- The Washington Times - Friday, March 5, 2004

MEVASERET TSIYON, Israel — A group of residents from this Jerusalem suburb, in a rare display of solidarity, have joined forces with leaders from nearby Palestinian villages to protest the planned route of the West Bank separation barrier.

Some 200 Mevaseret residents signed a petition in the last two weeks warning that the path of the fence will stir militancy among otherwise peaceful neighbors by cutting them off from farmland, a critical source of income for thousands of Palestinian villagers nearby.

At a time when Israelis are clamoring for the government to hurry up with a barrier meant to protect them from Palestinian suicide bombing, critics of the Mevaseret fence have helped slow the project down.

Joining in a Supreme Court appeal against the fence route brought by eight Palestinian villages, including the neighboring town of Beit Surik, some 30 Mevaseret residents helped win a weeklong injunction on construction northwest of Jerusalem.

Instead of directing the fence through the property of Palestinians, the Mevaseret group wants the fence to hug the Green Line, the pre-1967 West Bank border that virtually runs through their back yards.

“What we’re afraid of is that these people, when they lose their last way to get food, will struggle violently,” said Hagai Agmon-Snir, a Mevaseret resident who petitioned the Supreme Court.

“There’s a sane answer: There should be a fence as close as possible to the Green Line. If the fence is nearer to us, we will be more secure.”

Even though the order could be reversed after discussions on the appeal resume tomorrow, the court’s request for the army to rethink the path of the fence reflects growing legal pressure both at home and abroad to redraw the route of the barrier.

A week ago, an international panel of judges at The Hague heard Palestinian arguments that Israel’s decision to build the fence deep into the West Bank violated international law.

“It’s the first time the Israelis joined Palestinians in a petition against the wall. This is having an affect on Israeli public opinion, and most important on the Supreme Court,” said Mohammed Dahla, a lawyer representing the Palestinian villages.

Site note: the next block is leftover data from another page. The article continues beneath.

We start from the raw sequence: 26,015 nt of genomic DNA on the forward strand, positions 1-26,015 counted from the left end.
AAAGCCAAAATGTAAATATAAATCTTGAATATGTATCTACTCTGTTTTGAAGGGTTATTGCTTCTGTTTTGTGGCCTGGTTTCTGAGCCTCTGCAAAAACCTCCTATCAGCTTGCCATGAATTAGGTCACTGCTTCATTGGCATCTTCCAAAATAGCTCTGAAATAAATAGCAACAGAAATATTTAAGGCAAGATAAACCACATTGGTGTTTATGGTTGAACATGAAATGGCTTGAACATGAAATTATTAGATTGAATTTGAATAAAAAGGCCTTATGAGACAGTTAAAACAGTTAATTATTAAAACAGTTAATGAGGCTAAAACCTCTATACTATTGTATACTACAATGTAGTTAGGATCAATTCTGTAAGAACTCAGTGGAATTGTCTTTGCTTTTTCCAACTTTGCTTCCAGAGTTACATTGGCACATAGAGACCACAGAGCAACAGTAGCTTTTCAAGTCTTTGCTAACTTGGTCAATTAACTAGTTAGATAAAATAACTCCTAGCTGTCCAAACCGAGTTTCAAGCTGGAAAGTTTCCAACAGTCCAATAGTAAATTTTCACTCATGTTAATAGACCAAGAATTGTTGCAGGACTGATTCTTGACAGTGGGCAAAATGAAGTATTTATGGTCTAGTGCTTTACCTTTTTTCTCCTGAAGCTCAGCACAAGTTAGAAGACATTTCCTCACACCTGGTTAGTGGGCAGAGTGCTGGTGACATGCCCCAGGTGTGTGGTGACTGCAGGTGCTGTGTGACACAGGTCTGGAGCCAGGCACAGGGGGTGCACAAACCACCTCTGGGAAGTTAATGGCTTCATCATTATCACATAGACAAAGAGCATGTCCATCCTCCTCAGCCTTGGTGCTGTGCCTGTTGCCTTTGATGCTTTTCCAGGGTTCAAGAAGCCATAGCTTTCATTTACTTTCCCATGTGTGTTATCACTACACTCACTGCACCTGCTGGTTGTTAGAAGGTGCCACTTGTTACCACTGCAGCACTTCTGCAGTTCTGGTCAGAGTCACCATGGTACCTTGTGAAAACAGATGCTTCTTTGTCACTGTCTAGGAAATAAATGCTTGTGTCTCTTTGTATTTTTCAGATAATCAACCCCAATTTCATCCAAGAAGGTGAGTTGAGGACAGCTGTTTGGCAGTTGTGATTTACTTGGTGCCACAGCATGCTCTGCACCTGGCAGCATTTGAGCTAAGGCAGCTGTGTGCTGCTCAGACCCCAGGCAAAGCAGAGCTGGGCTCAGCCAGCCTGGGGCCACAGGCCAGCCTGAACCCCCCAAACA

“These are people who are saying we are willing to sacrifice our landscape so the Palestinians can make a living. That’s very powerful,” he said.

Located on opposite ridges separated by a terraced valley of olive orchards, Mevaseret and Beit Surik developed a symbiotic relationship in the decades following Israel’s capture of the West Bank. Construction workers from Beit Surik literally laid the foundations in the building boom of the 1980s and 1990s that saw Mevaseret’s population expand beyond 20,000.

“We have been living 35 years as good neighbors. Everyone knows each other,” said Mohammed Abu Sufian, head of the Beit Surik village council. “There are many that come to our weddings, and we drink coffee together.”

Despite the three years of violence, a trickle of Palestinian workers persists. On most mornings, West Bank villagers can be seen plodding on dirt paths emerging from Palestinian olive orchards that extend up to the outskirts of Mevaseret.

Shai Dror, a landscape architect from Mevaseret, said he started the petition two weeks ago, after a Beit Surik resident showed him the copy of a map of the fence route that had been distributed to the villagers.

According to the map, the fence will sweep around the edge of Beit Surik, separating the town from its fields. Mr. Dror said the army should build the fence on the mountain ridge at the outskirts of Mevaseret, allowing the villagers access to their land.

“It’s not something that’s anonymous. We know the faces and the names. We’re talking about people — Yassin, Faraj and Walid,” Mr. Dror said.

Mevaseret critics of the initiative sympathize with the plight of their Palestinian neighbors, but worry that a fence on the outskirts of the suburbs would expose residents to sniper fire.

“These people are naive,” said Arie Shaman, deputy chair of the Mevaseret council, referring to the petition sponsors. “I identify with the suffering it’s going to cause to the people of Beit Surik, and I also recognize the closeness between the communities. But if the fence is near us, it will be easier to shoot into the houses.”

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